Moreover, I was incredibly inspired by the staff and volunteer team at 826CHI. Along with participating in After-School Tutoring, I also participated in one field trip. The students attending this field trip were third and fourth graders who were involved with an organization dedicated to building young Black leaders. The 826CHI staff members who led the field trip were extremely passionate towards making this a memorable experience for the children. They informed students that they were specifically chosen to help one of the writers at the publishing house edit a story she wrote. However, when it came time for the story-teller, J, to reveal her story, she regretfully admitted that she did not write one. The students, then, were asked if they could please help J write a story before Avril Moody, the “publisher” who no one has ever seen, became aware of the situation. They agreed, and thus began the creative writing process.  It was wonderful to witness the students’ imaginations be valued so deeply. Not only did I gain experience working with young students, but I also learned that there are many good-hearted, wonderful people who are dedicated to helping students become better writers. The staff and volunteers at 826Chi inspire me to be a better educator and the students have shown me the wide potential that lays within them.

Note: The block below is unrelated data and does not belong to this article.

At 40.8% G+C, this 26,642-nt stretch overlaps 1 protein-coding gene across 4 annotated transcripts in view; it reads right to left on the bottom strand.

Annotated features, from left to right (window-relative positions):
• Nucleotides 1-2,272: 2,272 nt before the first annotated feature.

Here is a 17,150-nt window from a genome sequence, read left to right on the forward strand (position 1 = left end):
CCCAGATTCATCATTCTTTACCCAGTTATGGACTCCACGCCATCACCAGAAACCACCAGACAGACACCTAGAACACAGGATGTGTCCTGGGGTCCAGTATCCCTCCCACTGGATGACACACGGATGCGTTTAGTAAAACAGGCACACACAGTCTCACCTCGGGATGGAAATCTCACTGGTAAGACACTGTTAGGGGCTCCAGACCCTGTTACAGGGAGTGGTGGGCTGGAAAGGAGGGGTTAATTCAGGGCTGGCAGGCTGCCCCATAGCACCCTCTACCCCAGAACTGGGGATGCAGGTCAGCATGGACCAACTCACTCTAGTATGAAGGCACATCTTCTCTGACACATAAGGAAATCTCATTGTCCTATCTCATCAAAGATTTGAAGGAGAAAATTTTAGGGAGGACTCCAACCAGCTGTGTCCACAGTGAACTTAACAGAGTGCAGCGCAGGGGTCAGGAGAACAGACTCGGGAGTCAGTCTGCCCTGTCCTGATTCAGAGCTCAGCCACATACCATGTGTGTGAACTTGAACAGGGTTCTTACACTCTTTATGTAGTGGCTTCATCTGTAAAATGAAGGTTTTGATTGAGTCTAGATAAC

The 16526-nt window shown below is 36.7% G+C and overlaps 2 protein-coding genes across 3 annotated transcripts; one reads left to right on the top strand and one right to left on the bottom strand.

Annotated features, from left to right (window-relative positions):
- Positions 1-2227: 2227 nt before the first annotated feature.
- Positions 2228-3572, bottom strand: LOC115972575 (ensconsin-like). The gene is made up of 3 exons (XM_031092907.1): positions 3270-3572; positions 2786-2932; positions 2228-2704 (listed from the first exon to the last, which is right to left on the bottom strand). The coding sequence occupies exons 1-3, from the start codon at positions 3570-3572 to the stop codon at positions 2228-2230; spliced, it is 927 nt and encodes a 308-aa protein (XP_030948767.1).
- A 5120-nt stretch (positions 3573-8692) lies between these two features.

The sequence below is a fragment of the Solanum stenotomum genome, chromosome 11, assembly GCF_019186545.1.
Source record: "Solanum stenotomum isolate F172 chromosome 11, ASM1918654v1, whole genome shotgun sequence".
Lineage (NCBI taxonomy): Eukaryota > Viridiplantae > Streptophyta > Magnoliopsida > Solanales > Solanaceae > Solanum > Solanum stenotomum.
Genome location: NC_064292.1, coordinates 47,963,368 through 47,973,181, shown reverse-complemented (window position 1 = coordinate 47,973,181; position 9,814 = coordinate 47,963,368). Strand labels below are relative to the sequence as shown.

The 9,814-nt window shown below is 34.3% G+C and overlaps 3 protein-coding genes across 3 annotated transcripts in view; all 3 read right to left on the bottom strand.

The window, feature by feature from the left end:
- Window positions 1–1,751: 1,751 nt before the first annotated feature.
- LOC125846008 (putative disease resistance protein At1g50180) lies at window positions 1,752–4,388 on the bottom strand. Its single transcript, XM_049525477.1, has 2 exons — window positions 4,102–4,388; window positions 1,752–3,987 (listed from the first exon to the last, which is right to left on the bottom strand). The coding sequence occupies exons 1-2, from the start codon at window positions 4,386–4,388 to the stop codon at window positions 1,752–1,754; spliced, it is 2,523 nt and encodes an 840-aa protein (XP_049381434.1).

To conclude, I am so grateful to have pariticapted in such a wonderful organzation. The enthusiasm, positivity, and dedication of 826CHI is like no other program I’ve seen before. In addition, I greatly respect the values and ideals of 826CHI as they strive towards amplifying the voices of Chicago youth. Oftentimes in education, there is a high importance placed on analytical, persuasive, and argumentative writing instead of creative writing. Although those are important writing skills to acquire for success in higher education, we must not forget the value in allowing students to be creative. Creativity is what led to the novels we read in class being published. Therefore, instead of simply analyzing famous works, we should be inspiring our students to be authors themselves. This idea goes hand in hand with the lessons we have learned from our class readings, such as Inside Out and Syllabus: Notes from an Accidental Professor. Both sources identified methods towards instilling creativity in the classroom, some of which include: valorizing the action of doodling, creating alternatives to a book report, having students write for a larger audience, and many more. I will be sure to carry these methods, along with the valuable lessons I have learned from 826CHI, with me throughout my professional teaching career.